Rideau Canal repairs and contaminant testing

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Parks Canada

Parks Canada began work on repairs to the Rideau Canal walls between Bank Street and Pig Island in November 2016. Repairs have progressed well and concrete refacing of the walls inside the canal is now complete. The next phase of work will be on the top portion of the wall, known as the coping, before shifting to address the trail, railings, and light standards in May. This phase of the project to repair the Rideau Canal walls in downtown Ottawa is expected to be complete in spring 2017.

In January 2017, Parks Canada provided notice that contaminants had been identified in the canal bed sediment in the area of the construction site. A contract to conduct additional testing in the Rideau Canal in downtown Ottawa, from Hartwells Locks to the Ottawa Locks, has now been finalized. The tests will seek to identify the scope and extent of contaminants within the Rideau Canal, begin the process of risk assessment, and inform the appropriate environmental protection measures for any future work that might disturb the sediment within the canal. These tests are expected to take place in late April when the ice has cleared from the canal. Once the testing is complete, Parks Canada will take all necessary steps to update the Federal Contaminated Sites Inventory.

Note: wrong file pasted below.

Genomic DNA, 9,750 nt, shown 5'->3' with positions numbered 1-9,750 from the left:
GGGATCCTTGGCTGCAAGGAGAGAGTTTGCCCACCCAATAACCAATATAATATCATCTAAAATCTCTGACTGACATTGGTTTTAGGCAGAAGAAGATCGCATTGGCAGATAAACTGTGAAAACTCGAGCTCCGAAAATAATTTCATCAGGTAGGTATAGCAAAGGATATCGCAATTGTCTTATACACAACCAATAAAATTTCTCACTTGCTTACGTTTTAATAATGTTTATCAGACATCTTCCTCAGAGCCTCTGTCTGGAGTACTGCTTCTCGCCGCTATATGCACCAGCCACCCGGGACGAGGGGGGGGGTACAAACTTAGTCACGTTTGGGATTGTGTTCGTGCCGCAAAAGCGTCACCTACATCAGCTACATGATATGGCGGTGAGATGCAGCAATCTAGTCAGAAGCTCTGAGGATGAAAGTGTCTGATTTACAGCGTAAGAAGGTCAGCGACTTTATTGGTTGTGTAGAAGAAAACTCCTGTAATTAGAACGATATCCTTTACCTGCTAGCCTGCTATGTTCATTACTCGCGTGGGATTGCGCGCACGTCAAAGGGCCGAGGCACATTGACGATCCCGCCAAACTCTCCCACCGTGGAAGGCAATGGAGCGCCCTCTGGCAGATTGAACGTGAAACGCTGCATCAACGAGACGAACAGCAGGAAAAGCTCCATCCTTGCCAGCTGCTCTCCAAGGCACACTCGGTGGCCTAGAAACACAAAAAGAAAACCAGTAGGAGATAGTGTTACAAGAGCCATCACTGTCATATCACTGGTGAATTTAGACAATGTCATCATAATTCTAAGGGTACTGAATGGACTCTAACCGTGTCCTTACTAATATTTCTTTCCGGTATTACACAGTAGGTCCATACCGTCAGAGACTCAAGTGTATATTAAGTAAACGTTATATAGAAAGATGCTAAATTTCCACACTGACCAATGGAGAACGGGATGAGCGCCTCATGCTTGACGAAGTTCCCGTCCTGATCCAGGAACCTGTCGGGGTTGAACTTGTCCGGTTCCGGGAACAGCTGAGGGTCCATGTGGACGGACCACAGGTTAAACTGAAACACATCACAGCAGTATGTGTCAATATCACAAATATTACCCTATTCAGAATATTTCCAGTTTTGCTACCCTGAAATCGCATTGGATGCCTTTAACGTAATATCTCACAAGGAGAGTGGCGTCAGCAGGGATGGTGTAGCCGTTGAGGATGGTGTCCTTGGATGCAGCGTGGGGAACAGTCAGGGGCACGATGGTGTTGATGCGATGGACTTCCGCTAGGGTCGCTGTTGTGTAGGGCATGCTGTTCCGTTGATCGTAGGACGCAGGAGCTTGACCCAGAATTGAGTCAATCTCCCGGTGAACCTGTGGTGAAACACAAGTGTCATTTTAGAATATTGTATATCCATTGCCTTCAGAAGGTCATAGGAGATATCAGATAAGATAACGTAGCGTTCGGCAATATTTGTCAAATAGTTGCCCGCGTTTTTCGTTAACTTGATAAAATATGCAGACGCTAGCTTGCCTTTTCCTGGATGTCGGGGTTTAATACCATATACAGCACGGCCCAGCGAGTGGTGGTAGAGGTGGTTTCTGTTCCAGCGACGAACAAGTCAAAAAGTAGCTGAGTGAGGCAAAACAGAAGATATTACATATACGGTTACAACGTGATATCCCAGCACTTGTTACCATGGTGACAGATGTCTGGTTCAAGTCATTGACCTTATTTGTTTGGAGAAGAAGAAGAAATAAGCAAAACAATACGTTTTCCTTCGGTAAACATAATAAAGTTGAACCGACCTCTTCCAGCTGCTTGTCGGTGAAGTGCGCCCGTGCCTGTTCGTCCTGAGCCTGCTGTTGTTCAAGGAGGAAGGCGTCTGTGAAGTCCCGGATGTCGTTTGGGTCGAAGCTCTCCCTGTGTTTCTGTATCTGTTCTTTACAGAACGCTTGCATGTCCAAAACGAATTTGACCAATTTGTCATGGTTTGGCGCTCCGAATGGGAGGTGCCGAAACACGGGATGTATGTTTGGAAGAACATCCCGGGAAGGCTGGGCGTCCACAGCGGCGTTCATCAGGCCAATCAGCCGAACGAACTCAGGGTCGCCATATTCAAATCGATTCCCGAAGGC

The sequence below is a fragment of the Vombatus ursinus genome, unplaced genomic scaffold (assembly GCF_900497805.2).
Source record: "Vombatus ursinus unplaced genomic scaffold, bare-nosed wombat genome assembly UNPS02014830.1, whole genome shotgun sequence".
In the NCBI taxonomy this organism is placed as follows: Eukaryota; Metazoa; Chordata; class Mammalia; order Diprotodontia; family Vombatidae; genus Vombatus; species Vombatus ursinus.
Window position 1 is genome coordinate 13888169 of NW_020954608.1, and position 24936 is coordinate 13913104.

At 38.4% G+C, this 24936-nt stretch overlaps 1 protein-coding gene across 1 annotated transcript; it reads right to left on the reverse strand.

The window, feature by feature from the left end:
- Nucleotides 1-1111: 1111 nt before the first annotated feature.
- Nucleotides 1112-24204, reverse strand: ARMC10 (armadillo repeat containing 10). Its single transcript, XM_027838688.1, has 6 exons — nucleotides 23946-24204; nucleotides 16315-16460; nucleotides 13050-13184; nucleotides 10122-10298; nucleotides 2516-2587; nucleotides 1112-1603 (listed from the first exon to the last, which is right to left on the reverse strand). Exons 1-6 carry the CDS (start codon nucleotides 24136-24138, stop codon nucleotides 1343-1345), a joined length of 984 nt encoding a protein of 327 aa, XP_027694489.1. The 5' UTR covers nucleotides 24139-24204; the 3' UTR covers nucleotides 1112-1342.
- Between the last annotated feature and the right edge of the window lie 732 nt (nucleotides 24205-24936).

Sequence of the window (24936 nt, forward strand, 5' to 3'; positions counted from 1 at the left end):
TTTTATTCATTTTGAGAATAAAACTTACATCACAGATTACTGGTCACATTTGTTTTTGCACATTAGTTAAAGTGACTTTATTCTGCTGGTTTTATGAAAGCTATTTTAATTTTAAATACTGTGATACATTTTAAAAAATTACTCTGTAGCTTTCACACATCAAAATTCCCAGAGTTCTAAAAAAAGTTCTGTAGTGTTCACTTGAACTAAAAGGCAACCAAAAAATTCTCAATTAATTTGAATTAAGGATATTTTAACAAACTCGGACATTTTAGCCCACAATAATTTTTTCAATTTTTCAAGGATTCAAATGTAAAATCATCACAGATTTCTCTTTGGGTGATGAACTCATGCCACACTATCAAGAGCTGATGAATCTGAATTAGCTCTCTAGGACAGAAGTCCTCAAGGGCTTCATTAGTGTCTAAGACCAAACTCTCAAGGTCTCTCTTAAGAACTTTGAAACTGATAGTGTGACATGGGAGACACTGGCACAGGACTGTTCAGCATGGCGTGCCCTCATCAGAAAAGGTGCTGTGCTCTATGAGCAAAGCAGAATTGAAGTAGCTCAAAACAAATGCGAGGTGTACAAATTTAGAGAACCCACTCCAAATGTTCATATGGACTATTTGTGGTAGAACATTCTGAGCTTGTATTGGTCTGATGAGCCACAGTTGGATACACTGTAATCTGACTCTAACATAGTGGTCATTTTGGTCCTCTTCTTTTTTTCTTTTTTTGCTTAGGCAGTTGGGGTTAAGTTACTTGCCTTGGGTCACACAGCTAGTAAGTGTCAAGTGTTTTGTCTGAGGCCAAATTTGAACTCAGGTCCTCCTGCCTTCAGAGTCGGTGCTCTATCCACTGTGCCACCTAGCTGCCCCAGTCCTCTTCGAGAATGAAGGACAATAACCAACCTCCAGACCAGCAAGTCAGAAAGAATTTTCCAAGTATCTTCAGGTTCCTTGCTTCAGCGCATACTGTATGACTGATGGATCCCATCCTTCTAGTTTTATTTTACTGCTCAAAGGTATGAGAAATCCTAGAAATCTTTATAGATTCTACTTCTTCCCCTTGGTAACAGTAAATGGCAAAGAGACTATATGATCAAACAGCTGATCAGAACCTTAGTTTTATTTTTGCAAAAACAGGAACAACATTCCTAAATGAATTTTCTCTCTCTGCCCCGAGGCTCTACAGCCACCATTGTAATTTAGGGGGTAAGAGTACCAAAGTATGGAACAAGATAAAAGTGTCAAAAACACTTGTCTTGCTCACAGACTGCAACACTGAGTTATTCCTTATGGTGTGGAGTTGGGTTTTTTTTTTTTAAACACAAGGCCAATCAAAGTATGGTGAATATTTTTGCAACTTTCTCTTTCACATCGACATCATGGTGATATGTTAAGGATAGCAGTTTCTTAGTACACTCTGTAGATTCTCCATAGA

The Ottawa stretch of the Rideau Canal has a rich history of commercial and industrial uses and is also in the middle of a heavily populated urban area. As a result of this legacy, precautions are always taken when conducting repairs because of the potential presence of contaminates associated with the canal's past use and its location. Contaminated sediment presents a very low risk to the public as this type of contamination is generally only a concern if there is dermal contact or ingestion. Additionally, Parks Canada is taking a precautionary approach to ensure that the repairs are conducted in the most responsible manner.

For up-to-date news on infrastructure work along the Rideau Canal, please visit www.pc.gc.ca/rcInfrastructure. If you would like to be added to Parks Canada's community engagement list and receive updates on this project, please e-mail This email address is being protected from spambots. You need JavaScript enabled to view it..

Higher downtown parking rates would curb congestion: Report

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The study was paid for independently by four city councillors who don't think widening highways is the best solution to downtown gridlock.